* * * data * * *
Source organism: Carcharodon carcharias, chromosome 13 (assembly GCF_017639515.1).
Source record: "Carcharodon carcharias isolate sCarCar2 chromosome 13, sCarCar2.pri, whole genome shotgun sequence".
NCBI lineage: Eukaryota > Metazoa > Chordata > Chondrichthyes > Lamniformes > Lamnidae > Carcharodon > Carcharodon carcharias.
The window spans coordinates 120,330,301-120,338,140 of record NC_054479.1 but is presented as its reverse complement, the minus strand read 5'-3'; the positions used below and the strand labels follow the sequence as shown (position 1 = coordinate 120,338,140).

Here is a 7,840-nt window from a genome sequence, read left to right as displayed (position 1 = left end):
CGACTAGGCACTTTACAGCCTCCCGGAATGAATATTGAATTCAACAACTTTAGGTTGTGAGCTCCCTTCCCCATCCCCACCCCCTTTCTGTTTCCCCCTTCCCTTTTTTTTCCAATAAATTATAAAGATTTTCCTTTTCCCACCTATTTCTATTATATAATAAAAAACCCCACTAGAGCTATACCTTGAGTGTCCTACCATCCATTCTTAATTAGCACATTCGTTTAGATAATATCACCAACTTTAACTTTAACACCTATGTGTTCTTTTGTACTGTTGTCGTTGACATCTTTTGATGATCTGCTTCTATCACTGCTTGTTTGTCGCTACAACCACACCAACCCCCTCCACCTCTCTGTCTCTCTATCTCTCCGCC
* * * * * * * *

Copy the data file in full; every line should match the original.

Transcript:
Source organism: Carcharodon carcharias, chromosome 13 (assembly GCF_017639515.1).
Source record: "Carcharodon carcharias isolate sCarCar2 chromosome 13, sCarCar2.pri, whole genome shotgun sequence".
NCBI lineage: Eukaryota > Metazoa > Chordata > Chondrichthyes > Lamniformes > Lamnidae > Carcharodon > Carcharodon carcharias.
The window spans coordinates 120,330,301-120,338,140 of record NC_054479.1 but is presented as its reverse complement, the minus strand read 5'-3'; the positions used below and the strand labels follow the sequence as shown (position 1 = coordinate 120,338,140).

Here is a 7,840-nt window from a genome sequence, read left to right as displayed (position 1 = left end):
CGACTAGGCACTTTACAGCCTCCCGGAATGAATATTGAATTCAACAACTTTAGGTTGTGAGCTCCCTTCCCCATCCCCACCCCCTTTCTGTTTCCCCCTTCCCTTTTTTTTCCAATAAATTATAAAGATTTTCCTTTTCCCACCTATTTCTATTATATAATAAAAAACCCCACTAGAGCTATACCTTGAGTGTCCTACCATCCATTCTTAATTAGCACATTCGTTTAGATAATATCACCAACTTTAACTTTAACACCTATGTGTTCTTTTGTACTGTTGTCGTTGACATCTTTTGATGATCTGCTTCTATCACTGCTTGTTTGTCGCTACAACCACACCAACCCCCTCCACCTCTCTGTCTCTCTATCTCTCCGCC